Sucking down booze, sucking up to corporations

Anne Matthews paints a none-too-pretty picture of life on campus in "Bright College Years."

Published May 6, 1997 7:00PM (EDT)

"take advantage of everything," was one Stanford student's advice to Chelsea Clinton after it was disclosed last week that the first daughter had chosen the prestigious West Coast campus over such Ivy League draws as Harvard, Yale, Princeton and Brown. "She should do everything she can while she's here and not spend too much time on academic stuff."

That could result in a decidedly mixed experience for Chelsea, 17, and other members of the class of 2001. With corporate influence, violent crime and a fierce, market-driven approach to education seeping through academia's once impenetrable wall, the campus is increasingly becoming a reflection of the "real world," for better and worse.

In her new book, "Bright College Years" (Simon & Schuster), Anne Matthews explores the "remarkably unwatched industry" of higher education. A professor of history at New York University, Matthews conducted more than 400 interviews with students, administrators and faculty over four years. What she found on campuses of all shapes and sizes was astonishing -- and depressing: intellectual pursuits blurred by alcohol, students relegated to remedial classes, McDonald's everywhere.

Salon interviewed Matthews, by telephone and e-mail, about the changing face of education in America.

Chelsea Clinton is going to Stanford. Did she make a good choice?

I think she made a good choice. She's been raised in a world where new money and the politician-as-celebrity are the norm, and the Stanford/California culture accepts media celebrity with relative calm. The Ivy Leagues know how to deal with royalty and society, but not with people famous for being famous. Also, it's a pleasant campus with a fine pre-med track (Hillary Rodham Clinton has said her daughter is interested in medicine). The dance scene in San Francisco is noticeably more active than in, say, Princeton, N.J. And finally, it's 3,000 miles from Pennsylvania Avenue.

One wonders what the Clintons would have thought had they read this in your book: "After dark, the American campus splits into the reasonably civilized and the deliberately out-of-control."

Bad undergrad behavior is nothing new -- college kids have been drinking too much and not doing their reading assignments for 700 years. The American college campus is practically the last place in society where public drunkenness is not only accepted but expected. Still, the fact remains: 80 percent of campus crime is student-on-student; 90 percent involves drinking or, less often, drugs.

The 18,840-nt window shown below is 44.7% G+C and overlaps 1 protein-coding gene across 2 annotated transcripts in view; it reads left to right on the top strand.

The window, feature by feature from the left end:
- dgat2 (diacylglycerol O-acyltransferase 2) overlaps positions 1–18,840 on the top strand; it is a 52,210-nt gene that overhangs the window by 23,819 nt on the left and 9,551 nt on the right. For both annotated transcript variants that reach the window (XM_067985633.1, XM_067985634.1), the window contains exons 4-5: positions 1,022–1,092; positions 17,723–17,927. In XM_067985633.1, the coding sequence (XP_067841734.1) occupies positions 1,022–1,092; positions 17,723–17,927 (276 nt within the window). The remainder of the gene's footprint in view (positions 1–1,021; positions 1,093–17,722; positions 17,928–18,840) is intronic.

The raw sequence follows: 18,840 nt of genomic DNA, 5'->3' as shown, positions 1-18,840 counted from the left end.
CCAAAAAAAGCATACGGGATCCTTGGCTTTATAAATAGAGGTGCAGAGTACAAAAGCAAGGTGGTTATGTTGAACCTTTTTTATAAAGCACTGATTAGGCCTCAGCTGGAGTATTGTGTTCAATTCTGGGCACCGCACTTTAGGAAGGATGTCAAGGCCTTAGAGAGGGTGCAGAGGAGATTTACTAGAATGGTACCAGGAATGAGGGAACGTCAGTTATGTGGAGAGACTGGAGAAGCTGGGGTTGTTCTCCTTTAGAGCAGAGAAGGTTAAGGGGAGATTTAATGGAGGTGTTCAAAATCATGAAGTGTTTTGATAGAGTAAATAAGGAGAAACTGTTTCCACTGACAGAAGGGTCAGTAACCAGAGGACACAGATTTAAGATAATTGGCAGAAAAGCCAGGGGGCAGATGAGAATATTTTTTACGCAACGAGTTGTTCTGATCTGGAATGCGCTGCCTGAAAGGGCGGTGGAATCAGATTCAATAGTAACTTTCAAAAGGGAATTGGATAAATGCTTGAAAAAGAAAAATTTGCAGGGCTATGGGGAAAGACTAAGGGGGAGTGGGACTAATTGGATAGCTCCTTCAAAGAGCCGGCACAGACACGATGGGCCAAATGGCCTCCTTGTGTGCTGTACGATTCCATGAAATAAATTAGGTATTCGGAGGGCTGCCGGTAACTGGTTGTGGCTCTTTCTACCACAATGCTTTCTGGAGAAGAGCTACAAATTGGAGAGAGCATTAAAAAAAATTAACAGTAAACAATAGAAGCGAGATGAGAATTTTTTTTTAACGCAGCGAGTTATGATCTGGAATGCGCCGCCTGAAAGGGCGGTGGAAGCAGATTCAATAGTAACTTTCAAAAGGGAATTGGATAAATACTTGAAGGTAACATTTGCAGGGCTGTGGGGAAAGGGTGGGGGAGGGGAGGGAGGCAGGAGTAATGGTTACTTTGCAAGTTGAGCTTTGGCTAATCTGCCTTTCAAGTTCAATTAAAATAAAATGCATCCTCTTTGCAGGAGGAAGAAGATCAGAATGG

What kind of students are doing most of the drinking?

Your classic drinker is a fraternity or sorority member, an athlete and/or a white male in his first or second year. Students involved in the arts, community service or studying all drink less.

Is binge drinking still all the rage?

About 50 percent of all collegians are bingers (defined as five drinks in a row for men, four for women). Overall, according to a 1995 study by Harvard's School of Public Health, half the campus is drinking less, half is drinking a lot more. Given this level of intake, the night campus is a dangerous place. And drunken damage is one reason tuitions go up -- all those Coke machines body-slammed, exit signs shot out, paneling turned to kindling, lampposts head-butted and sinks and toilets torn out of the walls weekend after weekend.

What kind of serious crimes are most noticeable these days?

The intensity of campus crime is rising most: Harassment becomes assault, pilfering turns into auto theft. Hate crimes are way up.

It sounds like college is becoming a breeding ground for the criminal class.

Well, most students who commit crimes go on to be respectable adults. But the myth of college as a place of total freedom, a four-year timeout, is very strong. And when something goes really wrong -- a car wreck, a woman raped at a frat party -- the parents start to yell. "How dare you arrest my son?" "How dare you not safeguard my daughter?" And remember, these people are legally adults.

In your book, you point out that more than a quarter of college students must take remedial classes. Are we shipping people off to college who aren't ready?

Absolutely. Twenty-nine percent of today's first-time freshmen require remedial courses, usually in math, writing or both. Over one first-year student in four quits before sophomore year. Nearly half who enter college these days withdraw before finishing. America is not only the world's campus superpower but the great home of second- and third- and seventh-chance learning.

And only 28 percent of college students, according to your book, are interested in politics, which is an all-time low. What do students care about? What are they willing to fight for?

There's a lot of idealism on campus still, expressed often in practical action like tutoring or rehabbing local housing or environmental cleanup. But it's muted -- it has to be. Students are terrified they won't get jobs -- they've all read those ads for warehouse work at the Gap: "B.A. required, and the ability to lift 50 pounds." One college grad in five now holds a job that doesn't require a college degree.